NEW YORK (
) -- So what exactly is going to bring investors back after a May like that?
was a fitting end to a
month, and all the same questions -- Greece, Spain, the fiscal cliff, what happens when Operation Twist is over? ... take your pick -- remain.
Corporate America is holding up okay. First-quarter earnings season was better than expected and the forward price-to-earnings multiple for the
isn't out of whack at 12.5X, but there's some reason to worry. Earnings estimates for the second quarter have come down in the past month, according to data from
, which says analysts are now expecting profit growth of 7.4% vs. 9.2% on April 1.
Also, two of the sectors that were market leaders earlier in 2012, financials and technology, have seen serious missteps of late;
bad trade and
poor outlook (among others within tech), raising questions about what sector has the wherewithal to pick up their slack.
That leaves the economic data, which has also been just okay of late as well. There are some signs of life in housing but the employment picture is the bigger concern and Thursday's ADP number and jobless claims don't bode well for Friday's May jobs report.
The consensus, according to
, is for nonfarm private payrolls to increase by 168,000, which would be a healthy jump from 130,000 in May but economists were expressing some doubts on Thursday.
"If the official payroll number is in line with ADP - and statistically speaking, ADP is by far the best indicator of payrolls on a month-to-month basis - then May will be the third straight soft month," wrote Ian Shepherdson, chief U.S. economist at
High Frequency Economics
. "We think the slowing in employment growth largely reflects the impact of the surge in gas prices between December and April, but with prices now barreling back down we look for better numbers in the summer. In the meantime, we have to expect a payroll tomorrow of about 130K."
are higher, expecting private payrolls of 175,000.
While acknowledging some downside risk to that estimate, Paul Ashworth, chief U.S. economist at Capital Economics, stood by the view that any softening in domestic employment numbers in 2012 won't be on the same scale as last year; news that may actually be disappointing to those hoping the
will again be goaded into more quantitative easing.
The labor market has come off the boil a little since spring arrived, but the slowdown is much more modest than the one we saw last year," he wrote earlier on Thursday. "The Fed only signed off on last September's Operation Twist after the initial estimate released early in that month suggested that payrolls had not increased at all in August. There's a big difference between zero and 133,000. QE3 is far from the near certainty that some commentators seem to believe."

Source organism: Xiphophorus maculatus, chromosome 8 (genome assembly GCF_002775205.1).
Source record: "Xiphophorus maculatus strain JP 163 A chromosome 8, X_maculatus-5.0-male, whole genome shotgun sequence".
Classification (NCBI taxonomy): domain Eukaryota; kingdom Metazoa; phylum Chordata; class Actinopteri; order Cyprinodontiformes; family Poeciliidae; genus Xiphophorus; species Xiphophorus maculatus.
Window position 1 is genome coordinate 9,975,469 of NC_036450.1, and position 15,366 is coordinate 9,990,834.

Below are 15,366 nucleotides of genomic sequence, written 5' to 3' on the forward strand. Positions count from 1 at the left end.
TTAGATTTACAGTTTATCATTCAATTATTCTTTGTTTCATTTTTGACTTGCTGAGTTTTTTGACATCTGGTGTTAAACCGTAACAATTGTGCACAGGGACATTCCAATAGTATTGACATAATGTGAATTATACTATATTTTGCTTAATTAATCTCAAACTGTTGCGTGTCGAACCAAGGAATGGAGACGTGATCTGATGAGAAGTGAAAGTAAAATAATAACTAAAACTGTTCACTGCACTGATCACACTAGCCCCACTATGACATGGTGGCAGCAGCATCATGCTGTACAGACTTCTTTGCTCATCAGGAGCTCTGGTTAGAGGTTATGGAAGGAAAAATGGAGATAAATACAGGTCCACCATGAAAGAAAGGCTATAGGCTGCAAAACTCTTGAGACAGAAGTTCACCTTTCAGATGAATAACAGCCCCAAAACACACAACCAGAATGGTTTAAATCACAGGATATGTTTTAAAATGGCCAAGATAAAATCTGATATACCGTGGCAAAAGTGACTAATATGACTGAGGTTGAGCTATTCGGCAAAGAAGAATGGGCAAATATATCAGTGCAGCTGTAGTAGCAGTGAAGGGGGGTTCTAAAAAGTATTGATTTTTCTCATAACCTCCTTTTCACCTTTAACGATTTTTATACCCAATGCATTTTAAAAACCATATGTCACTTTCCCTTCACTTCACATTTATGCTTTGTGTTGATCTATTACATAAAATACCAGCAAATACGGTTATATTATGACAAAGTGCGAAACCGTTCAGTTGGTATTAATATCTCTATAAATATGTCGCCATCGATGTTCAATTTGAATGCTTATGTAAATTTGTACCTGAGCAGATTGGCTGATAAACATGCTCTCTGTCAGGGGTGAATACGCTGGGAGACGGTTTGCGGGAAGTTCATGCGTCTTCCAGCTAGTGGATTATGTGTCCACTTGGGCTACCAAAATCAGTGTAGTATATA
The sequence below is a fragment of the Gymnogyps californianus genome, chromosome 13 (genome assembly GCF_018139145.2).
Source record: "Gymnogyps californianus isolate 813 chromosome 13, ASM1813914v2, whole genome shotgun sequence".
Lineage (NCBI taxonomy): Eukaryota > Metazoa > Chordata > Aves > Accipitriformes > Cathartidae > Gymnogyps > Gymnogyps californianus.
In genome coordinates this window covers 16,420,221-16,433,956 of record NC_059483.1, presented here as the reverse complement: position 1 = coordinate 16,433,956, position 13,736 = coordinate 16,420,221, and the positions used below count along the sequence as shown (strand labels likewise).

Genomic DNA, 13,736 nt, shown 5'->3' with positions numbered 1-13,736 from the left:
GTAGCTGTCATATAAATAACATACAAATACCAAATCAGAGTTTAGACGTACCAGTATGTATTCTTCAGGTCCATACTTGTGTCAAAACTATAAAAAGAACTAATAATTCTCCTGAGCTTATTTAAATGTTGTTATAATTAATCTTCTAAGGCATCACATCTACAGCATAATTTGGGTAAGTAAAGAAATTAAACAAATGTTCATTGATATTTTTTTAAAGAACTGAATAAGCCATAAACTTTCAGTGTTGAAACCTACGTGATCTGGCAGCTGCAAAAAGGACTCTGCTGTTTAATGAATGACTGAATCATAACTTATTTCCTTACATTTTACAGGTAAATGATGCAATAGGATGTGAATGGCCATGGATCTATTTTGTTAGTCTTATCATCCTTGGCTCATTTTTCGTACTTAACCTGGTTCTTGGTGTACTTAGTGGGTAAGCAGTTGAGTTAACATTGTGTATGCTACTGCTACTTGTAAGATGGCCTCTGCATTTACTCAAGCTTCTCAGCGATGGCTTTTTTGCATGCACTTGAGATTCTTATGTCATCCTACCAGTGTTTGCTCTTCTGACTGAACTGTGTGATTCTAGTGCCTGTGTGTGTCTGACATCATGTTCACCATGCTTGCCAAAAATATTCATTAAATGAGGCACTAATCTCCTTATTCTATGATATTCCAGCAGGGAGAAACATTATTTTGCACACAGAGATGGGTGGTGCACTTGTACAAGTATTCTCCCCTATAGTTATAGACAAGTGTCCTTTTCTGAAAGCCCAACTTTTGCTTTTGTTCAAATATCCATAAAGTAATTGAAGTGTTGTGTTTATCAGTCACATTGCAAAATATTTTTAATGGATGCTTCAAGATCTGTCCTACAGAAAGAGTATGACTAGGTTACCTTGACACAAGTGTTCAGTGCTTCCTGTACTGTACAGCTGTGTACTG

Given the quality of the preceding data, this jobs report looks iffy and buying stocks ahead of it against the backdrop of so much fear in the market with bond yields at record lows and an elevated
takes real courage.
As for Friday's other scheduled news, the earnings calendar is thin with
New Frontier Media
among the few names on the docket.
Beyond the jobs report, Friday also brings the Institute for Supply Management manufacturing index for May and construction spending data for April at 10 a.m. ET. The afternoon will feature auto and truck sales.
late bounce on Thursday to close with a 5% gain is sure to fuel talk of whether the stock has reached some kind of near-term bottom.
Shares of the social networking giant actually enjoyed a lukewarm upgrade from Pivotal Research early Thursday that may offer some perspective. The firm went to hold from sell and reiterated a $30 price target, slightly above Thursday's finish at $29.60.
"Despite the debacle associated with the IPO itself, the decline in the shares has led to a valuation that in our view incorporates an appropriate amount of risk, helped along in no small part by increased awareness of additional potential large acquisitions and the company's challenges associated with mobility," Pivotal analysts wrote. "The market has also increasingly incorporated diminished/lumpy expectations for revenue growth during the next several quarters."
To be sure though, the firm still sees plenty of risks on the horizon.
"In our view capital expenditures (~$2 billion this year), the likelihood of continued acquisitions without a definitive investment return profile and rising operating expenses are still not fully appreciated by the market," Pivotal argued. "In addition, a massive share lock-up will expire over the course of 2012, potentially introducing up to 1.8 billion shares, or more than $50 billion of value, into the marketplace. We believe many investors will find themselves increasingly aware of these factors, which could potentially act as an overhang on FB share performance."
Fear not, the firm may still be cautious but it's expecting "reasons for optimism" to emerge later this year and early in 2013. That's cold comfort for just about everyone who's holding the stock so far unless they got in at around 3 p.m. ET on Thursday but it's still something.
Written by Michael Baron in New York.
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